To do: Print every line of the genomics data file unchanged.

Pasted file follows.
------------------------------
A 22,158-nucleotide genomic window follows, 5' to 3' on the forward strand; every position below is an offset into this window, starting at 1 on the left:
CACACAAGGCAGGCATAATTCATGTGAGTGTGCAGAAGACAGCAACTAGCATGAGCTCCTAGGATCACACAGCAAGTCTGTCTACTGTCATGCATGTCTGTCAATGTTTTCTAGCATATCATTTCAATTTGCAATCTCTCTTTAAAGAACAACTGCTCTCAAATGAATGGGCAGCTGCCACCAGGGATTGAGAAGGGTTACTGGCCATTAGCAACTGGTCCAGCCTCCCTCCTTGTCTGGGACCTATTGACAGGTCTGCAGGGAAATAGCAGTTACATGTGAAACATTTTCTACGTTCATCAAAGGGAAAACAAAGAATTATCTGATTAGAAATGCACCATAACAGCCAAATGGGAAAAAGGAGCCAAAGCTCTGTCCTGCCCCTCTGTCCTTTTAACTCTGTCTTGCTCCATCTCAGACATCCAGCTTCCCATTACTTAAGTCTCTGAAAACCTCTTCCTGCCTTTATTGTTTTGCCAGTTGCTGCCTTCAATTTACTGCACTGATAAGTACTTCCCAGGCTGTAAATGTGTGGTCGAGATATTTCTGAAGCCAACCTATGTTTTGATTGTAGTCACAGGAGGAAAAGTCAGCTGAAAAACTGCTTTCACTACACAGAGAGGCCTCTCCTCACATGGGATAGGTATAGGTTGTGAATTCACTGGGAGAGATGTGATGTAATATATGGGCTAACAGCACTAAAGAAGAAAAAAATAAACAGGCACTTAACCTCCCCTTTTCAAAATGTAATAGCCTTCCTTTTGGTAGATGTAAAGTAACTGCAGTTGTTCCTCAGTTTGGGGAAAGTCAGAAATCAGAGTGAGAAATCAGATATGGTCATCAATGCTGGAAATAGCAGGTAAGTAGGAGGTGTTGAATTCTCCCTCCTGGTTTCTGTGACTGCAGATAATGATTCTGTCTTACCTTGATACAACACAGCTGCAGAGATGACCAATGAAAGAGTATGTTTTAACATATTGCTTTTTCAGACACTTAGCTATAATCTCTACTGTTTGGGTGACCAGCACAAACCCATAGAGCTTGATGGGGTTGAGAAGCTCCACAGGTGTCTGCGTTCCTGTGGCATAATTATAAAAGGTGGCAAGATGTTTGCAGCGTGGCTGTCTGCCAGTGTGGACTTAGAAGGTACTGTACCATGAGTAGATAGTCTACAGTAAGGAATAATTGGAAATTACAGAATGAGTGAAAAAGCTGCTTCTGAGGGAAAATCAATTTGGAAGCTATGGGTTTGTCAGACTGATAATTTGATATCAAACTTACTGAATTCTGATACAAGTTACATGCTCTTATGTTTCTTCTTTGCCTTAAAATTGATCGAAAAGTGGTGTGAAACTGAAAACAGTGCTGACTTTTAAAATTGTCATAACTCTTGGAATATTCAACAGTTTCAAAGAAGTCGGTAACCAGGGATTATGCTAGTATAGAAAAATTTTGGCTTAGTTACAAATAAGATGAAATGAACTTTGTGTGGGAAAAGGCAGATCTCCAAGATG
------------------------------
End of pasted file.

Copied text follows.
A 22,158-nucleotide genomic window follows, 5' to 3' on the forward strand; every position below is an offset into this window, starting at 1 on the left:
CACACAAGGCAGGCATAATTCATGTGAGTGTGCAGAAGACAGCAACTAGCATGAGCTCCTAGGATCACACAGCAAGTCTGTCTACTGTCATGCATGTCTGTCAATGTTTTCTAGCATATCATTTCAATTTGCAATCTCTCTTTAAAGAACAACTGCTCTCAAATGAATGGGCAGCTGCCACCAGGGATTGAGAAGGGTTACTGGCCATTAGCAACTGGTCCAGCCTCCCTCCTTGTCTGGGACCTATTGACAGGTCTGCAGGGAAATAGCAGTTACATGTGAAACATTTTCTACGTTCATCAAAGGGAAAACAAAGAATTATCTGATTAGAAATGCACCATAACAGCCAAATGGGAAAAAGGAGCCAAAGCTCTGTCCTGCCCCTCTGTCCTTTTAACTCTGTCTTGCTCCATCTCAGACATCCAGCTTCCCATTACTTAAGTCTCTGAAAACCTCTTCCTGCCTTTATTGTTTTGCCAGTTGCTGCCTTCAATTTACTGCACTGATAAGTACTTCCCAGGCTGTAAATGTGTGGTCGAGATATTTCTGAAGCCAACCTATGTTTTGATTGTAGTCACAGGAGGAAAAGTCAGCTGAAAAACTGCTTTCACTACACAGAGAGGCCTCTCCTCACATGGGATAGGTATAGGTTGTGAATTCACTGGGAGAGATGTGATGTAATATATGGGCTAACAGCACTAAAGAAGAAAAAAATAAACAGGCACTTAACCTCCCCTTTTCAAAATGTAATAGCCTTCCTTTTGGTAGATGTAAAGTAACTGCAGTTGTTCCTCAGTTTGGGGAAAGTCAGAAATCAGAGTGAGAAATCAGATATGGTCATCAATGCTGGAAATAGCAGGTAAGTAGGAGGTGTTGAATTCTCCCTCCTGGTTTCTGTGACTGCAGATAATGATTCTGTCTTACCTTGATACAACACAGCTGCAGAGATGACCAATGAAAGAGTATGTTTTAACATATTGCTTTTTCAGACACTTAGCTATAATCTCTACTGTTTGGGTGACCAGCACAAACCCATAGAGCTTGATGGGGTTGAGAAGCTCCACAGGTGTCTGCGTTCCTGTGGCATAATTATAAAAGGTGGCAAGATGTTTGCAGCGTGGCTGTCTGCCAGTGTGGACTTAGAAGGTACTGTACCATGAGTAGATAGTCTACAGTAAGGAATAATTGGAAATTACAGAATGAGTGAAAAAGCTGCTTCTGAGGGAAAATCAATTTGGAAGCTATGGGTTTGTCAGACTGATAATTTGATATCAAACTTACTGAATTCTGATACAAGTTACATGCTCTTATGTTTCTTCTTTGCCTTAAAATTGATCGAAAAGTGGTGTGAAACTGAAAACAGTGCTGACTTTTAAAATTGTCATAACTCTTGGAATATTCAACAGTTTCAAAGAAGTCGGTAACCAGGGATTATGCTAGTATAGAAAAATTTTGGCTTAGTTACAAATAAGATGAAATGAACTTTGTGTGGGAAAAGGCAGATCTCCAAGATG